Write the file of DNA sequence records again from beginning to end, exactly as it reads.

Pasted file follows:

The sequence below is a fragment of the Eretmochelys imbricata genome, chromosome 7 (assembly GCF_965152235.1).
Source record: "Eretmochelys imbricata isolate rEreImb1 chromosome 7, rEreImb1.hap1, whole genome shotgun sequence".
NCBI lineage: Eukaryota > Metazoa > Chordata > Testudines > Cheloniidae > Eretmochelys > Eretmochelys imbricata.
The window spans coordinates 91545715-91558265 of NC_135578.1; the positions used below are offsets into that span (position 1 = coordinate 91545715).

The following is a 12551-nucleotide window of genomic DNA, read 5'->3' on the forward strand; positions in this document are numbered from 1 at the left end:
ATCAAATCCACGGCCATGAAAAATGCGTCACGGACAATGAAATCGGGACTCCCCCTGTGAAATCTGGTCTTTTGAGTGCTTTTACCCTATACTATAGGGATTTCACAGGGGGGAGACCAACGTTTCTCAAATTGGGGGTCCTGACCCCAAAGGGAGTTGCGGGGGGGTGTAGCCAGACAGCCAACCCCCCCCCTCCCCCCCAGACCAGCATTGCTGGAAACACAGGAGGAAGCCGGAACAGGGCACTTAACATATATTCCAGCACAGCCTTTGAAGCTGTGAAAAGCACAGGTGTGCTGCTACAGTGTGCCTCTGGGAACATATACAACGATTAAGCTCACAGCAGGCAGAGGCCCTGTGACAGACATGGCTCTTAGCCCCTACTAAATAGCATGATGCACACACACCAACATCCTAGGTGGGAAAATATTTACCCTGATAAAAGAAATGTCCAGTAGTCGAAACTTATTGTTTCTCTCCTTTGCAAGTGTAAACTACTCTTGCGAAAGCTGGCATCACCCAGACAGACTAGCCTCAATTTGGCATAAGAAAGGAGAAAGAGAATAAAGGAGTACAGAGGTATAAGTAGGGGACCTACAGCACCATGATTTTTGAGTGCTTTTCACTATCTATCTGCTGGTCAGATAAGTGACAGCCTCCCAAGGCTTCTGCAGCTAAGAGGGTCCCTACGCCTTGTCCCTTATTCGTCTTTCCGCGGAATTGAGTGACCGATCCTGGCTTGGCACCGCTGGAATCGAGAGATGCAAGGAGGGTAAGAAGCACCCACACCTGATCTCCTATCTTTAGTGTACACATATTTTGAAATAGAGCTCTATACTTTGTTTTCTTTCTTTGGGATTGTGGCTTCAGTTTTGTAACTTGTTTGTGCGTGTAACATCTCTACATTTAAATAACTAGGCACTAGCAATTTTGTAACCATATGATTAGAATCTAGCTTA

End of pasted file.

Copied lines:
The sequence below is a fragment of the Eretmochelys imbricata genome, chromosome 7 (assembly GCF_965152235.1).
Source record: "Eretmochelys imbricata isolate rEreImb1 chromosome 7, rEreImb1.hap1, whole genome shotgun sequence".
NCBI lineage: Eukaryota > Metazoa > Chordata > Testudines > Cheloniidae > Eretmochelys > Eretmochelys imbricata.
The window spans coordinates 91545715-91558265 of NC_135578.1; the positions used below are offsets into that span (position 1 = coordinate 91545715).

The following is a 12551-nucleotide window of genomic DNA, read 5'->3' on the forward strand; positions in this document are numbered from 1 at the left end:
ATCAAATCCACGGCCATGAAAAATGCGTCACGGACAATGAAATCGGGACTCCCCCTGTGAAATCTGGTCTTTTGAGTGCTTTTACCCTATACTATAGGGATTTCACAGGGGGGAGACCAACGTTTCTCAAATTGGGGGTCCTGACCCCAAAGGGAGTTGCGGGGGGGTGTAGCCAGACAGCCAACCCCCCCCCTCCCCCCCAGACCAGCATTGCTGGAAACACAGGAGGAAGCCGGAACAGGGCACTTAACATATATTCCAGCACAGCCTTTGAAGCTGTGAAAAGCACAGGTGTGCTGCTACAGTGTGCCTCTGGGAACATATACAACGATTAAGCTCACAGCAGGCAGAGGCCCTGTGACAGACATGGCTCTTAGCCCCTACTAAATAGCATGATGCACACACACCAACATCCTAGGTGGGAAAATATTTACCCTGATAAAAGAAATGTCCAGTAGTCGAAACTTATTGTTTCTCTCCTTTGCAAGTGTAAACTACTCTTGCGAAAGCTGGCATCACCCAGACAGACTAGCCTCAATTTGGCATAAGAAAGGAGAAAGAGAATAAAGGAGTACAGAGGTATAAGTAGGGGACCTACAGCACCATGATTTTTGAGTGCTTTTCACTATCTATCTGCTGGTCAGATAAGTGACAGCCTCCCAAGGCTTCTGCAGCTAAGAGGGTCCCTACGCCTTGTCCCTTATTCGTCTTTCCGCGGAATTGAGTGACCGATCCTGGCTTGGCACCGCTGGAATCGAGAGATGCAAGGAGGGTAAGAAGCACCCACACCTGATCTCCTATCTTTAGTGTACACATATTTTGAAATAGAGCTCTATACTTTGTTTTCTTTCTTTGGGATTGTGGCTTCAGTTTTGTAACTTGTTTGTGCGTGTAACATCTCTACATTTAAATAACTAGGCACTAGCAATTTTGTAACCATATGATTAGAATCTAGCTTA